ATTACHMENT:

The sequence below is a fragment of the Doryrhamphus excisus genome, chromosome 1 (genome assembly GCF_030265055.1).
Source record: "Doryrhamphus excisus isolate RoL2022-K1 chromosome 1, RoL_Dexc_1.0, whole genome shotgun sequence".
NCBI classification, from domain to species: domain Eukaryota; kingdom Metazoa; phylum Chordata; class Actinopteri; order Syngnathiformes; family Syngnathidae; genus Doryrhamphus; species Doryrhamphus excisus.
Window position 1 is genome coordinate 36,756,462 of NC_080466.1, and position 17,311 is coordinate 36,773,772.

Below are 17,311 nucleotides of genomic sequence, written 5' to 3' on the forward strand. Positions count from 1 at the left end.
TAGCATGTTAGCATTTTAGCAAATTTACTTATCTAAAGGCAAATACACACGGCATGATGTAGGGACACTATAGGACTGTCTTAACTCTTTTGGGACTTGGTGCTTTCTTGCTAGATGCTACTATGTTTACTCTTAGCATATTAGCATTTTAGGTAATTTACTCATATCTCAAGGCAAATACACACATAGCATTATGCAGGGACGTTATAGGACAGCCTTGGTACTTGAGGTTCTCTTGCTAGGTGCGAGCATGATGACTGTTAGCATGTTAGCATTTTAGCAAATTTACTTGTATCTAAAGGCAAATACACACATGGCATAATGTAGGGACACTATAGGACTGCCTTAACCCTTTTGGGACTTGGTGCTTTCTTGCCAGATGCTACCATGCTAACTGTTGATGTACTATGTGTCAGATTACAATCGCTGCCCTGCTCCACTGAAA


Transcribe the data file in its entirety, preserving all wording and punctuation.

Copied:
The sequence below is a fragment of the Doryrhamphus excisus genome, chromosome 1 (genome assembly GCF_030265055.1).
Source record: "Doryrhamphus excisus isolate RoL2022-K1 chromosome 1, RoL_Dexc_1.0, whole genome shotgun sequence".
NCBI classification, from domain to species: domain Eukaryota; kingdom Metazoa; phylum Chordata; class Actinopteri; order Syngnathiformes; family Syngnathidae; genus Doryrhamphus; species Doryrhamphus excisus.
Window position 1 is genome coordinate 36,756,462 of NC_080466.1, and position 17,311 is coordinate 36,773,772.

Below are 17,311 nucleotides of genomic sequence, written 5' to 3' on the forward strand. Positions count from 1 at the left end.
TAGCATGTTAGCATTTTAGCAAATTTACTTATCTAAAGGCAAATACACACGGCATGATGTAGGGACACTATAGGACTGTCTTAACTCTTTTGGGACTTGGTGCTTTCTTGCTAGATGCTACTATGTTTACTCTTAGCATATTAGCATTTTAGGTAATTTACTCATATCTCAAGGCAAATACACACATAGCATTATGCAGGGACGTTATAGGACAGCCTTGGTACTTGAGGTTCTCTTGCTAGGTGCGAGCATGATGACTGTTAGCATGTTAGCATTTTAGCAAATTTACTTGTATCTAAAGGCAAATACACACATGGCATAATGTAGGGACACTATAGGACTGCCTTAACCCTTTTGGGACTTGGTGCTTTCTTGCCAGATGCTACCATGCTAACTGTTGATGTACTATGTGTCAGATTACAATCGCTGCCCTGCTCCACTGAAA